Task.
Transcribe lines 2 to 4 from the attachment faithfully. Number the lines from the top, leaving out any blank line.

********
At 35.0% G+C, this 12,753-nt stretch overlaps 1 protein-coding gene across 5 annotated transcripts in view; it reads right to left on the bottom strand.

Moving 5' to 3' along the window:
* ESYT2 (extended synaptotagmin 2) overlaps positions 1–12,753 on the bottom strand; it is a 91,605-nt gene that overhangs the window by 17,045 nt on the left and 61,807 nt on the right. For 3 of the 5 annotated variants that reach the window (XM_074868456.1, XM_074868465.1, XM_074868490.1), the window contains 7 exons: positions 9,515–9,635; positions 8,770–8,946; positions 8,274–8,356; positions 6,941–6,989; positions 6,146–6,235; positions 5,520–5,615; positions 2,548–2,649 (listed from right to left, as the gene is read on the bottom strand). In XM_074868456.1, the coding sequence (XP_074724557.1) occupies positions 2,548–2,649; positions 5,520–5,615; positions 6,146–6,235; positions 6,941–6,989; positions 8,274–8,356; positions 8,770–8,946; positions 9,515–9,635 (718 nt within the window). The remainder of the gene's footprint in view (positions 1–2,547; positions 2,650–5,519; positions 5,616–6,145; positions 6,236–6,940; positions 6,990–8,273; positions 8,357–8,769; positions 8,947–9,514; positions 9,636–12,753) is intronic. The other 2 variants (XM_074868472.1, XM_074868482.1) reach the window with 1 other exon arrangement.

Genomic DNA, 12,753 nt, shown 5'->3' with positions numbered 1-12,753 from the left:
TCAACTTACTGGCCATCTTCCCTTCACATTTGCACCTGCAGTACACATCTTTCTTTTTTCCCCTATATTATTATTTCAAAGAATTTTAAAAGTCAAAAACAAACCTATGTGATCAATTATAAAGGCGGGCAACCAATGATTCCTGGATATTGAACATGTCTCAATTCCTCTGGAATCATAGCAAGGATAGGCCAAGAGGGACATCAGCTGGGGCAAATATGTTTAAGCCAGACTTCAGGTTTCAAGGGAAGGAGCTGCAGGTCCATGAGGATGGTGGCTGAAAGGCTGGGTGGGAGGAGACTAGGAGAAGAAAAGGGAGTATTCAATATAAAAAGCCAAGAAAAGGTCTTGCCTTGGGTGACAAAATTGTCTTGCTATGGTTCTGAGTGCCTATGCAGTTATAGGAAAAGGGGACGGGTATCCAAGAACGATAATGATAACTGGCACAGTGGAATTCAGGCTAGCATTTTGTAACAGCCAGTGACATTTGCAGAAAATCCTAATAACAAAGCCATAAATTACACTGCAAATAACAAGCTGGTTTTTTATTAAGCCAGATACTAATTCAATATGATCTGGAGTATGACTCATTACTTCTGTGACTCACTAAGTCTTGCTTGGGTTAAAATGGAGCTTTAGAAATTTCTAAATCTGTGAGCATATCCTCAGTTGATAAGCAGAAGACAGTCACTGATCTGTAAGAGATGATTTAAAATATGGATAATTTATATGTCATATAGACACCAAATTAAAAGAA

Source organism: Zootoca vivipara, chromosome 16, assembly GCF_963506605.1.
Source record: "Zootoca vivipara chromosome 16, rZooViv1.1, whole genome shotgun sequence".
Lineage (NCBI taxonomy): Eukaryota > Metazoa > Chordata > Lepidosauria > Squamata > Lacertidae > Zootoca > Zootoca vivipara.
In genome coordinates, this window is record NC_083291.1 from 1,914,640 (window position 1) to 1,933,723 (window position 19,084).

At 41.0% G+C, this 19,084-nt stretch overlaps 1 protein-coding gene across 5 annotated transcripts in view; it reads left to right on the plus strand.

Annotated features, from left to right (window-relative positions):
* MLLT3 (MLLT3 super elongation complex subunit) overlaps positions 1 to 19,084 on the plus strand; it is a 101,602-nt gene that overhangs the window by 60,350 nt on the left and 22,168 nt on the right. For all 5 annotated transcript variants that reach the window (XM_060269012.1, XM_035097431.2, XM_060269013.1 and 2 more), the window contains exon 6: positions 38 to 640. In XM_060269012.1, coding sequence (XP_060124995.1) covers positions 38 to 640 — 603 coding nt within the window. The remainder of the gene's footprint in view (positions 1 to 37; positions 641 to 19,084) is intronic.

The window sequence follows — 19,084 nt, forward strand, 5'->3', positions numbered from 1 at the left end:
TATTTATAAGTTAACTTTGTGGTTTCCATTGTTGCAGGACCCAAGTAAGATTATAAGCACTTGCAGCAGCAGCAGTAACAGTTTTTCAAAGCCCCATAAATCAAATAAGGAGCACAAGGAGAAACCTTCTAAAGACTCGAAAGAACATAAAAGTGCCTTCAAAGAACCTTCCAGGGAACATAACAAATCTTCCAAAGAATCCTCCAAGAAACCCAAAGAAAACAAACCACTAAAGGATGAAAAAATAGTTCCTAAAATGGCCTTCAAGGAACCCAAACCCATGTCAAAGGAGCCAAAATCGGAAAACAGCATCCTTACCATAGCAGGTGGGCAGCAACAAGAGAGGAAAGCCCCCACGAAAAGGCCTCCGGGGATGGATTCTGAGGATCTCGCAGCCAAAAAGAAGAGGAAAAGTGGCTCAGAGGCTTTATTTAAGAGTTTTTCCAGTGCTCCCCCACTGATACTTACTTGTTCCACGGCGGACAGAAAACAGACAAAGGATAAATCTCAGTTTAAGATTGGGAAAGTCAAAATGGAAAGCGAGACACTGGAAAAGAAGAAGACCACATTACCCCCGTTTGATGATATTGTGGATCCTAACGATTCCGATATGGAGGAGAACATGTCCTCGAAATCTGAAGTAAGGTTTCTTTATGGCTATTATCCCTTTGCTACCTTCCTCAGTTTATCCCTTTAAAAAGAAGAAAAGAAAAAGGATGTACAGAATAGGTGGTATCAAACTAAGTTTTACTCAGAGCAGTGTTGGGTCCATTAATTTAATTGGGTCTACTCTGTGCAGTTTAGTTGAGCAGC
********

Moving 5' to 3' along the window:
* ESYT2 (extended synaptotagmin 2) overlaps positions 1–12,753 on the bottom strand; it is a 91,605-nt gene that overhangs the window by 17,045 nt on the left and 61,807 nt on the right. For 3 of the 5 annotated variants that reach the window (XM_074868456.1, XM_074868465.1, XM_074868490.1), the window contains 7 exons: positions 9,515–9,635; positions 8,770–8,946; positions 8,274–8,356; positions 6,941–6,989; positions 6,146–6,235; positions 5,520–5,615; positions 2,548–2,649 (listed from right to left, as the gene is read on the bottom strand). In XM_074868456.1, the coding sequence (XP_074724557.1) occupies positions 2,548–2,649; positions 5,520–5,615; positions 6,146–6,235; positions 6,941–6,989; positions 8,274–8,356; positions 8,770–8,946; positions 9,515–9,635 (718 nt within the window). The remainder of the gene's footprint in view (positions 1–2,547; positions 2,650–5,519; positions 5,616–6,145; positions 6,236–6,940; positions 6,990–8,273; positions 8,357–8,769; positions 8,947–9,514; positions 9,636–12,753) is intronic. The other 2 variants (XM_074868472.1, XM_074868482.1) reach the window with 1 other exon arrangement.

Genomic DNA, 12,753 nt, shown 5'->3' with positions numbered 1-12,753 from the left: